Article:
Flappy bird Micro:bit python tutorial for beginners

Flappy bird Micro:bit python tutorial for beginners

Follow these simple steps to code your own version of flappy bird on the BBC micro:bit. This tutorial is designed for someone with little or no programming experience who wants to get started writing python code. You don’t need a micro:bit to follow this tutorial, but it’s more fun if you’ve got one.

The BBC micro:bit only has a 5×5 LED screen so the graphics on our version of flappy bird are going to be predictably poor. But that means that it’s not too difficult to write (my version has 82 lines of code including comments and blank lines)

Before we start:

We’re going to write our program in python using the micro:bit simulator on create.withcode.uk.

Flappy Bird on the BBC micro:bit in python
Flappy bird micro:bit python

Why Flappy Bird?

The original Flappy Bird is a really simple idea for a game that’s fun to play. By going through this tutorial you’ll learn how to understand / use the following in python:

  • How to display text on the micro:bit screen
  • How to use variables to keep track of score
  • How to display images on the micro:bit screen
  • How to scroll images on the micro:bit screen
  • How to detect if the user presses a button
  • How to keep part of your code looping


Why Python?

Python is a text-based programming language that’s designed to let you write as little code as possible that gets as much done as possible. There are other languages you can code a micro:bit with which are perhaps easier for beginners but once you’ve mastered the basics in python it’s much easier to create whatever you like – there’s no faffing around dragging hundreds of blocks together and using your keyboard to write code ends up being much faster than using your mouse / tapping your screen. The skills you learn in this tutorial will also help you with other python programming projects – not just those for the micro:bit.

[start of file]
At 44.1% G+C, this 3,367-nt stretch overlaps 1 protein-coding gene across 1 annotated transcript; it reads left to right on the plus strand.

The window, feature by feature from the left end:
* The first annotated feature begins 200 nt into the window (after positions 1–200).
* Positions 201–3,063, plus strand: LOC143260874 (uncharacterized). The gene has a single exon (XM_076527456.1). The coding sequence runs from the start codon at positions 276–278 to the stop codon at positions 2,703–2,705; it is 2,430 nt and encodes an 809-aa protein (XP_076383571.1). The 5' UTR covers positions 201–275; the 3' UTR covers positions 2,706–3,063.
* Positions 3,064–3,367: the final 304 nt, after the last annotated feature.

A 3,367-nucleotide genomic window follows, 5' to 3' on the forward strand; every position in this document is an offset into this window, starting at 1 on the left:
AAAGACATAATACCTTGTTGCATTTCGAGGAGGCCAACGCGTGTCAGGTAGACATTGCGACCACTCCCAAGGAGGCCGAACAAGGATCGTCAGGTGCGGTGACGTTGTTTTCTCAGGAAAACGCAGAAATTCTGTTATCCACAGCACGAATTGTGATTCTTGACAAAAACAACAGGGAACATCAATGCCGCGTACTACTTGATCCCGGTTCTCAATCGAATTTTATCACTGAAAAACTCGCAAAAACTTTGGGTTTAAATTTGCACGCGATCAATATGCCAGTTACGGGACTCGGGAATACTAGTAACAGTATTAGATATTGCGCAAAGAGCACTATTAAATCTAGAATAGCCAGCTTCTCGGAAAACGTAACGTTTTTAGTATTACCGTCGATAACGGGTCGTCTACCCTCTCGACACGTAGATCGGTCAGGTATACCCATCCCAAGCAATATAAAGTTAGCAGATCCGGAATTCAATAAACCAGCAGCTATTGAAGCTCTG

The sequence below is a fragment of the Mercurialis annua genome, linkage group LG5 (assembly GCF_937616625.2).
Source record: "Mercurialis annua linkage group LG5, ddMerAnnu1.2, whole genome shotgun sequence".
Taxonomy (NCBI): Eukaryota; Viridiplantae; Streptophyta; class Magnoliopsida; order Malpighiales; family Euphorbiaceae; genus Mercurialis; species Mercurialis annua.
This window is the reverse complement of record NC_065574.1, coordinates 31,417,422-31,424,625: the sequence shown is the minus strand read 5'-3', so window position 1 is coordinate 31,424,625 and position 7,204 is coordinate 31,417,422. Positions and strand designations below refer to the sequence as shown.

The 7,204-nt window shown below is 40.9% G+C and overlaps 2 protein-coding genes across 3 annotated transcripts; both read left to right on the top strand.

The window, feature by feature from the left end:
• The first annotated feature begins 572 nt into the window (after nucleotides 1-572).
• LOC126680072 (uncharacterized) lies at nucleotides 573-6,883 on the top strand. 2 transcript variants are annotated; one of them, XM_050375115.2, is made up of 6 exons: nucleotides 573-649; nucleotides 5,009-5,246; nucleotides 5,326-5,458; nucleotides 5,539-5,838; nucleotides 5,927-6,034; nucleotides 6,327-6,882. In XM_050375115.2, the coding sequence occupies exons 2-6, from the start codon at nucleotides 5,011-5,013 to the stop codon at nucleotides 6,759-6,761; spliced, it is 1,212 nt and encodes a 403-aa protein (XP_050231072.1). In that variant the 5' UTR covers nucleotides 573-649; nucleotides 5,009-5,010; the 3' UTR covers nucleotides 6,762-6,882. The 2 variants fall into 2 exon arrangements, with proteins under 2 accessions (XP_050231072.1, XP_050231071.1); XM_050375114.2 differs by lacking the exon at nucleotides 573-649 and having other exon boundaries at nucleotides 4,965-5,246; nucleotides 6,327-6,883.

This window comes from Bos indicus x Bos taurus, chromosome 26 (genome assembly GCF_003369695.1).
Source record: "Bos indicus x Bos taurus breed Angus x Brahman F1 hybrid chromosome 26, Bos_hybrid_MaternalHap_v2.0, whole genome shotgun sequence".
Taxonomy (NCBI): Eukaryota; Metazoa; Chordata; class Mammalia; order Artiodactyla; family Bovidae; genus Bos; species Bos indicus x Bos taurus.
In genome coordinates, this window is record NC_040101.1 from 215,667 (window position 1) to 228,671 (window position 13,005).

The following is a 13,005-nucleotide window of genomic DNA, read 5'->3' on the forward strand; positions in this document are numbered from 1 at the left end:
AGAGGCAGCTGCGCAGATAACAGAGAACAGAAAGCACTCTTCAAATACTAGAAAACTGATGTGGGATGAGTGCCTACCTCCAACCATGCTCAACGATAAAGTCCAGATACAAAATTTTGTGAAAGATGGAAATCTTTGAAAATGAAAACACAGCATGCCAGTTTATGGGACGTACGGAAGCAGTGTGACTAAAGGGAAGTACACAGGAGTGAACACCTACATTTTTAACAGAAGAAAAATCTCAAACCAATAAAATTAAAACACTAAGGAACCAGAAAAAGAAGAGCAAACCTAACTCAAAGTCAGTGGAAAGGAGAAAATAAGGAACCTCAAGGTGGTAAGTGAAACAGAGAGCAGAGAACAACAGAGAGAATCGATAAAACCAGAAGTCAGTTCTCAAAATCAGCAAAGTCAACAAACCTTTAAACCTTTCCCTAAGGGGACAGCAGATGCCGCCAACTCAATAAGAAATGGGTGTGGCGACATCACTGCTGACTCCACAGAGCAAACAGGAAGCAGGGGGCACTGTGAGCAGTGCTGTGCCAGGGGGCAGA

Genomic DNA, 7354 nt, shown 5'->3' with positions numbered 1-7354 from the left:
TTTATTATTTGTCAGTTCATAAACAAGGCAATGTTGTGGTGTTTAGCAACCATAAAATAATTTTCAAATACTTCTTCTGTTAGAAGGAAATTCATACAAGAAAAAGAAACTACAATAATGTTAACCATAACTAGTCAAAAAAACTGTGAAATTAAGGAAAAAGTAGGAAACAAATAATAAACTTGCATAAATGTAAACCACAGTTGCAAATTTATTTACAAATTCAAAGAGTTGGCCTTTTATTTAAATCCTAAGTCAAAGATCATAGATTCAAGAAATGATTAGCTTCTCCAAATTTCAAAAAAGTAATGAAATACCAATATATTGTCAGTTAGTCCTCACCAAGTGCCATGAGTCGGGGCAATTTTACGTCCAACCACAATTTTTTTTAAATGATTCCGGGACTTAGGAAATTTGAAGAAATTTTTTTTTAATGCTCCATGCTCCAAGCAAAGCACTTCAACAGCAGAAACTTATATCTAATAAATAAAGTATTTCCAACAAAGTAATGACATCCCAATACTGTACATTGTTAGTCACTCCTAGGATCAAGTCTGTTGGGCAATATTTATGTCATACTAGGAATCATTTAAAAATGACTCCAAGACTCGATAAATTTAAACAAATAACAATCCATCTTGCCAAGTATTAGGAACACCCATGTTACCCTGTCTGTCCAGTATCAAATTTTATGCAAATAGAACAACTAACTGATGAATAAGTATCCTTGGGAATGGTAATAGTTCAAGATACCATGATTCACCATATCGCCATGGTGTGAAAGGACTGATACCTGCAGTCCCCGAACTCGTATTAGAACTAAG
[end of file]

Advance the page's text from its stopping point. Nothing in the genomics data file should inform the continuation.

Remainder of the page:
Why the micro:bit simulator?

Testing your code on an actual BBC micro:bit is much more fun than running in in a simulator. You can use the BBC micro:bit site or the offline python editor mu to write code and send it to your micro:bit. Sometimes though, a simulator can be really useful:

  • It lets you test the code without having to download the .hex file and wait for it to copy to the device
  • It’s easier to find and fix errors
  • It lets you run the code one line at a time
micro:bit Python Simulator

micro:bit Python Simulator

I’ve been following the hype around the BBC micro:bits since they were announced but it’s been notoriously difficult to get my hands on one. My Y7s have been waiting for their class set to arrive since they were promised in September and although I know there are plenty of schools out there who’ve received them, I’d pretty much given up hope this academic year.

Then, my lovely science technician told me she’d got some spare “computer gadget things” that came bundled in a in a kit that she wasn’t going to be needing and she wondered if some of my students would be interested.

Oh yes.

So, for the last week, I’ve set all sorts of different aged / ability students loose with the “computer gadget things” to see if they live up to the hype.

And they do.